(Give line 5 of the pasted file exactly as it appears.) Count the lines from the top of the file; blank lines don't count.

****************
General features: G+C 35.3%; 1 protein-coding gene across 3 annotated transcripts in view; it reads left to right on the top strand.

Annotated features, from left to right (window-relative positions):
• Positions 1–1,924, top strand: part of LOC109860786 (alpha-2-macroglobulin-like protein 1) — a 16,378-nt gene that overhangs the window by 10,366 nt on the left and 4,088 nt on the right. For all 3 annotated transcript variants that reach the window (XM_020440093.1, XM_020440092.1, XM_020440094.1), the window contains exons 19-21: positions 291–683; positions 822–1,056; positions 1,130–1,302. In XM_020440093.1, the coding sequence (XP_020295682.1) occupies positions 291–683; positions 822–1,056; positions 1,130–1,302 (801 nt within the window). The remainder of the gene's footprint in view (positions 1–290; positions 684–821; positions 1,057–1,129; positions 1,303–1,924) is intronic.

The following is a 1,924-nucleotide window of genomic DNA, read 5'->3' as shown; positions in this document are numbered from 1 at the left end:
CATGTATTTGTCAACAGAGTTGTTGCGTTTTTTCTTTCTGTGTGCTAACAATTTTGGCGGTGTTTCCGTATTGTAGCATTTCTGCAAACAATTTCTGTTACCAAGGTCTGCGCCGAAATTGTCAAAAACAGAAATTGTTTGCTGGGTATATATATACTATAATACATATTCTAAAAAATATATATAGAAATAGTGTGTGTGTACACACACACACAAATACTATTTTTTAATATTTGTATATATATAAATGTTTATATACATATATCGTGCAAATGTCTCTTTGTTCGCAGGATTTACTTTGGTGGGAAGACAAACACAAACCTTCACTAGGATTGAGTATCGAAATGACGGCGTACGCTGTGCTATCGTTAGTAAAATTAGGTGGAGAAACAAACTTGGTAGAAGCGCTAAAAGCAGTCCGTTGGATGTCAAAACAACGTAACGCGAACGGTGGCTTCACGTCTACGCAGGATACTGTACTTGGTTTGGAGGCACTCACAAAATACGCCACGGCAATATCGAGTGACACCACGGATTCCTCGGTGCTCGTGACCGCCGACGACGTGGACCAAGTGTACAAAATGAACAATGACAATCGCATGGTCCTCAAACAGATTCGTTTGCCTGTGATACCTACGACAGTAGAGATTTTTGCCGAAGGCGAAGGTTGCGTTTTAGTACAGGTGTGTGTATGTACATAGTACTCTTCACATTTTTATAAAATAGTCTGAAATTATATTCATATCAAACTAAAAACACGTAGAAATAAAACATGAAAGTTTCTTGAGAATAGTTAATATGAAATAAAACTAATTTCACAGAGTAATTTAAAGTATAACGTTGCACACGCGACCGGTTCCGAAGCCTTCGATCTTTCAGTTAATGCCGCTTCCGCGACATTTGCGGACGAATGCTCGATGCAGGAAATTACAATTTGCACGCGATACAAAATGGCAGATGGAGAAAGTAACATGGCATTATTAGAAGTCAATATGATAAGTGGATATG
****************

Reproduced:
CATGTATTTGTCAACAGAGTTGTTGCGTTTTTTCTTTCTGTGTGCTAACAATTTTGGCGGTGTTTCCGTATTGTAGCATTTCTGCAAACAATTTCTGTTACCAAGGTCTGCGCCGAAATTGTCAAAAACAGAAATTGTTTGCTGGGTATATATATACTATAATACATATTCTAAAAAATATATATAGAAATAGTGTGTGTGTACACACACACACAAATACTATTTTTTAATATTTGTATATATATAAATGTTTATATACATATATCGTGCAAATGTCTCTTTGTTCGCAGGATTTACTTTGGTGGGAAGACAAACACAAACCTTCACTAGGATTGAGTATCGAAATGACGGCGTACGCTGTGCTATCGTTAGTAAAATTAGGTGGAGAAACAAACTTGGTAGAAGCGCTAAAAGCAGTCCGTTGGATGTCAAAACAACGTAACGCGAACGGTGGCTTCACGTCTACGCAGGATACTGTACTTGGTTTGGAGGCACTCACAAAATACGCCACGGCAATATCGAGTGACACCACGGATTCCTCGGTGCTCGTGACCGCCGACGACGTGGACCAAGTGTACAAAATGAACAATGACAATCGCATGGTCCTCAAACAGATTCGTTTGCCTGTGATACCTACGACAGTAGAGATTTTTGCCGAAGGCGAAGGTTGCGTTTTAGTACAGGTGTGTGTATGTACATAGTACTCTTCACATTTTTATAAAATAGTCTGAAATTATATTCATATCAAACTAAAAACACGTAGAAATAAAACATGAAAGTTTCTTGAGAATAGTTAATATGAAATAAAACTAATTTCACAGAGTAATTTAAAGTATAACGTTGCACACGCGACCGGTTCCGAAGCCTTCGATCTTTCAGTTAATGCCGCTTCCGCGACATTTGCGGACGAATGCTCGATGCAGGAAATTACAATTTGCACGCGATACAAAATGGCAGATGGAGAAAGTAACATGGCATTATTAGAAGTCAATATGATAAGTGGATATG